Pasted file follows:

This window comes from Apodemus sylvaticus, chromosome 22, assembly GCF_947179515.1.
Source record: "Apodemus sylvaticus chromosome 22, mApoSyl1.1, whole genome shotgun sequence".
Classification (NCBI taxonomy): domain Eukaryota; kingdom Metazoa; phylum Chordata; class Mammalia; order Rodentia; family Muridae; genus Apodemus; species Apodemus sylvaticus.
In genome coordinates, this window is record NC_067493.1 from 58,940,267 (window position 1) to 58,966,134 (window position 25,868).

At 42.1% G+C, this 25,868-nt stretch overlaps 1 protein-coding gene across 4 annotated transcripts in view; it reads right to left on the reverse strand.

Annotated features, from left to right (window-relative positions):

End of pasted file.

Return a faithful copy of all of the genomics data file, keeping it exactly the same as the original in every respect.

This window comes from Apodemus sylvaticus, chromosome 22, assembly GCF_947179515.1.
Source record: "Apodemus sylvaticus chromosome 22, mApoSyl1.1, whole genome shotgun sequence".
Classification (NCBI taxonomy): domain Eukaryota; kingdom Metazoa; phylum Chordata; class Mammalia; order Rodentia; family Muridae; genus Apodemus; species Apodemus sylvaticus.
In genome coordinates, this window is record NC_067493.1 from 58,940,267 (window position 1) to 58,966,134 (window position 25,868).

At 42.1% G+C, this 25,868-nt stretch overlaps 1 protein-coding gene across 4 annotated transcripts in view; it reads right to left on the reverse strand.

Annotated features, from left to right (window-relative positions):